C This

April 13, 2010

This week’s roundup includes a video promoting the Toronto-based 2010 G(irls)20 Summit, plus articles about the upcoming Equal Pay Day, Justice John Paul Stevens’ exit from the Supreme Court, boardrooms Down Under, and the unwritten rules that still hold women back. Oh, and a word to the wise: beware of the glass floor…


Putting the ‘G’ in G20

This video vividly captures the impact every girl can have on their family, community, and the world. Inspired by the clip? Then apply by May 7th to take part in the 2010 G(irls)20 Summit. From June 16th - 18th, 2010, a girl from each G20 country will meet in Toronto to craft recommendations for G20 leaders on issues that impact girls and women. Let your voice be heard— you can represent the world’s 3.3 billion girls and women.

Watch: “The Girl Effect,”

Mind the Gap

Equal Pay Day is just around the corner. April 20, 2010 symbolizes just how far into 2010 women must work to earn what men earned last year. On average, American women earn only 77 cents for every dollar earned by a man—and the gap has barely budged since 2001.

Read: “Not All Differences in Earnings Are Created Equal,” by Carl Bialik, The Wall Street Journal, April 10, 2010

Supreme Parity

Columnist Charles M. Blow calls on Obama to replace Justice John Paul Stevens with a female justice. “The question isn’t why more women,” he writes, “but rather why not?”

Read: “O’Connor on the Court,” by Charles M. Blow, The New York Times, April 9, 2010

Dropping Down Under

Companies with a higher percentage of women on their boards do better, on average, than those with fewer. So why is the number of women in ASX200 boardrooms dropping?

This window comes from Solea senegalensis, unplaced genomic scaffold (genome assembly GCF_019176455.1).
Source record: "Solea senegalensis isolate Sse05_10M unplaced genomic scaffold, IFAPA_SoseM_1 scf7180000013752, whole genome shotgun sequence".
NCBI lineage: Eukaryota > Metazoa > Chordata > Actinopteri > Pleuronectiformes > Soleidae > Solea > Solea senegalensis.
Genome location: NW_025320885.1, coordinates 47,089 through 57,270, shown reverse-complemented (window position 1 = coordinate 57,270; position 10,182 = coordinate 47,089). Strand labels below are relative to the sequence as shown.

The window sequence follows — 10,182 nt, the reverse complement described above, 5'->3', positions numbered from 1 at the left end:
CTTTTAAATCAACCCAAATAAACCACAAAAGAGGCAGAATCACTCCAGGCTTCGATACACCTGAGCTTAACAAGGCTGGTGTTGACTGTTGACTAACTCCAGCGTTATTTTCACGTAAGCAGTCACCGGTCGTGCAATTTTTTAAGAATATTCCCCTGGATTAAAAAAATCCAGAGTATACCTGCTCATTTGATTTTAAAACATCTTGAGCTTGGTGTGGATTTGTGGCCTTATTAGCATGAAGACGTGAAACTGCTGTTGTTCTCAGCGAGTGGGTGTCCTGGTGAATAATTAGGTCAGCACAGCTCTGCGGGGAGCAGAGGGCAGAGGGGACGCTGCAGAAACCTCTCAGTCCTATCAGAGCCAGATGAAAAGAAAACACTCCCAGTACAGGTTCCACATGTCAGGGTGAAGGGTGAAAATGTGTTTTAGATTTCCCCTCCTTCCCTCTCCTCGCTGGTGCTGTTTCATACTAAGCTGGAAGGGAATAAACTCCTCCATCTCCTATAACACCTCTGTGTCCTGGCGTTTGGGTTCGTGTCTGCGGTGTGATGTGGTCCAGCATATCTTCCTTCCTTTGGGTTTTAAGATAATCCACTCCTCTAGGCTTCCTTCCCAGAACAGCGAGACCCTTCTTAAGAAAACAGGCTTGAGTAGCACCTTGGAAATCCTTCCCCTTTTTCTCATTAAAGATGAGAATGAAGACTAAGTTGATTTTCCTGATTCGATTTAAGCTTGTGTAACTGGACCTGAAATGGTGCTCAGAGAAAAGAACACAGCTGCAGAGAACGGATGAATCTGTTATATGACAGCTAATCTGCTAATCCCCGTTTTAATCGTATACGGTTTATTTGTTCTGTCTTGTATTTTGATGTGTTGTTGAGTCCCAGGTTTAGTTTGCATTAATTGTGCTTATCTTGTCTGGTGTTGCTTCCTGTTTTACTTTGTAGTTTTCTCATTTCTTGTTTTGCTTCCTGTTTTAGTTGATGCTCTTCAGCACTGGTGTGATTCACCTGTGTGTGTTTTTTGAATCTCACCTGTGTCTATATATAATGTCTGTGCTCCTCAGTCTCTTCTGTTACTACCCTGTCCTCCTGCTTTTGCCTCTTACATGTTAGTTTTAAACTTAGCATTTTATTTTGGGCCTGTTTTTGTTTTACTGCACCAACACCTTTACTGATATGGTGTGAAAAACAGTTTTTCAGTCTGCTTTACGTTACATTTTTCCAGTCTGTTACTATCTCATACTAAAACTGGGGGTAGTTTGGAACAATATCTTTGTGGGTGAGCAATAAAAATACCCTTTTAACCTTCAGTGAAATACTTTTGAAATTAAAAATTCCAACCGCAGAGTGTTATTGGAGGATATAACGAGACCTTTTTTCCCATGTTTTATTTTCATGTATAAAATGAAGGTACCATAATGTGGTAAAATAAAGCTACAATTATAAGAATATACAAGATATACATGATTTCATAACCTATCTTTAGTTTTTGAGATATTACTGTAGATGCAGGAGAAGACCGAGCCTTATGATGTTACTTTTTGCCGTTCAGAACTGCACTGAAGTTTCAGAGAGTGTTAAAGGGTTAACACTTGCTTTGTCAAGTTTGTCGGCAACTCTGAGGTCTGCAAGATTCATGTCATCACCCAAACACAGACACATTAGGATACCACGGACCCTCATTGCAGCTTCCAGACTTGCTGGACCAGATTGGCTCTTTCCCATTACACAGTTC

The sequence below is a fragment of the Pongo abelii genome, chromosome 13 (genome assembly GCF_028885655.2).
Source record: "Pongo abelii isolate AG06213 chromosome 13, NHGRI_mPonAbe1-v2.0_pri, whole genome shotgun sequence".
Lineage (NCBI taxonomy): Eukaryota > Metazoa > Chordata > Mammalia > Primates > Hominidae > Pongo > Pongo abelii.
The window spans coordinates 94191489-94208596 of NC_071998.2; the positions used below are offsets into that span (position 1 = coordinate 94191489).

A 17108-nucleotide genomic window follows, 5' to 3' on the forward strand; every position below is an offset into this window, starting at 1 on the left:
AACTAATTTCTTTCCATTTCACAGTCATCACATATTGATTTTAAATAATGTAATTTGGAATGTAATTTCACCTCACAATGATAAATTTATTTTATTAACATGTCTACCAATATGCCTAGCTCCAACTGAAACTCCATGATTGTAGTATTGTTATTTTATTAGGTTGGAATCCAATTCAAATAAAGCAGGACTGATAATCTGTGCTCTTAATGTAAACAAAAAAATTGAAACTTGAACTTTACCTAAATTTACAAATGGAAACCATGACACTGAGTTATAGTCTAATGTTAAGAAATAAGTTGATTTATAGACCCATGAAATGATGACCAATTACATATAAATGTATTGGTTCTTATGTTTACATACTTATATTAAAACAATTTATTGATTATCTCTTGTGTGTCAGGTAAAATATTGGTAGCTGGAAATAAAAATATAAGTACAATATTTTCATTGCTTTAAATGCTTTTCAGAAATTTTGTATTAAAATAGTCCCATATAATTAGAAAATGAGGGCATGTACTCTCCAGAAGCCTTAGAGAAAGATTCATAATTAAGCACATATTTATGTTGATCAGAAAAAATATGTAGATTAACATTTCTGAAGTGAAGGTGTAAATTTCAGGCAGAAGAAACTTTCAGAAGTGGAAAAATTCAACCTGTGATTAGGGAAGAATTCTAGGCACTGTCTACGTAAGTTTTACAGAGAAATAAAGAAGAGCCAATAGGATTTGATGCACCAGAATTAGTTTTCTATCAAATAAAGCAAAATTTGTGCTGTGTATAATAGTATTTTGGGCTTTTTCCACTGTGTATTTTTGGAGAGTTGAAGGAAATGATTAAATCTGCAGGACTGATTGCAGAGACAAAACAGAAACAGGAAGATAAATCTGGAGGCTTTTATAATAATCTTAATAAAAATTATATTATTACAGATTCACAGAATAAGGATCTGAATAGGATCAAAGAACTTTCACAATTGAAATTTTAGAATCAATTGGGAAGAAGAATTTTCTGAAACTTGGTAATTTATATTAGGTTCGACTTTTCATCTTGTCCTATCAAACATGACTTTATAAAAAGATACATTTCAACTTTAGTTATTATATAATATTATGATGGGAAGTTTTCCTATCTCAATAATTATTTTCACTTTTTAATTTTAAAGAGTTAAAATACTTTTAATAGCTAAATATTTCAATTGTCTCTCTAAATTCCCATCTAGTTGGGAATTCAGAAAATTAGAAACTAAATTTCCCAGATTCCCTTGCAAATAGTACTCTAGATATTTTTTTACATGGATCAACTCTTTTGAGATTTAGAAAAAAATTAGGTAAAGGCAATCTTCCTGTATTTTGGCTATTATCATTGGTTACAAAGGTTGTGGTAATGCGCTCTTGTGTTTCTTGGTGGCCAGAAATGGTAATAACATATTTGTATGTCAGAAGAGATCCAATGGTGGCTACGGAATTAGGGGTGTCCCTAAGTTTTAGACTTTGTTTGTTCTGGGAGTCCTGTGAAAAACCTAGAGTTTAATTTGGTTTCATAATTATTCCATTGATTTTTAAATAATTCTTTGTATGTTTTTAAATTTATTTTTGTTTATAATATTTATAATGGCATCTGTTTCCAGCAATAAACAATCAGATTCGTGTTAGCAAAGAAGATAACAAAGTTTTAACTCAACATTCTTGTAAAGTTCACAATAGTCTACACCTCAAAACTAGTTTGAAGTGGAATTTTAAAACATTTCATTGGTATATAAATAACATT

Read: “The Fairest Board of All,” by Suzanne Daniel, WA Today, April 9, 2010

The Glass Floor

Channeling the message of our 2010 Awards Dinner Video, Larke Riemer, head of women's markets at Westpac, said: “You've not only got a glass ceiling, you've got a glass floor. Who actually falls through the glass floor because they don't get the support and the opportunities, so they leave?”

Read: “Time for Women to Tackle the ‘Hour-Glass’ Ceiling,” by Anneli Knight, The Sydney Morning Herald, April 8, 2010

Exposing Unwritten Rules

Catalyst research has found that unwritten rules play a major role in career advancement. Here are some tips on navigating these invisible, yet powerful forces.

Read: “6 Steps to Take On the Unwritten Rules Keeping Women out of Leadership Roles,” by Lynn Harris, The Glass Hammer, April 9, 2010

The views expressed herein are solely those of the guest blogger and do not necessarily reflect those of Catalyst. Catalyst does not endorse any political candidates. The post and the comments are presented only for the purpose of informing the public.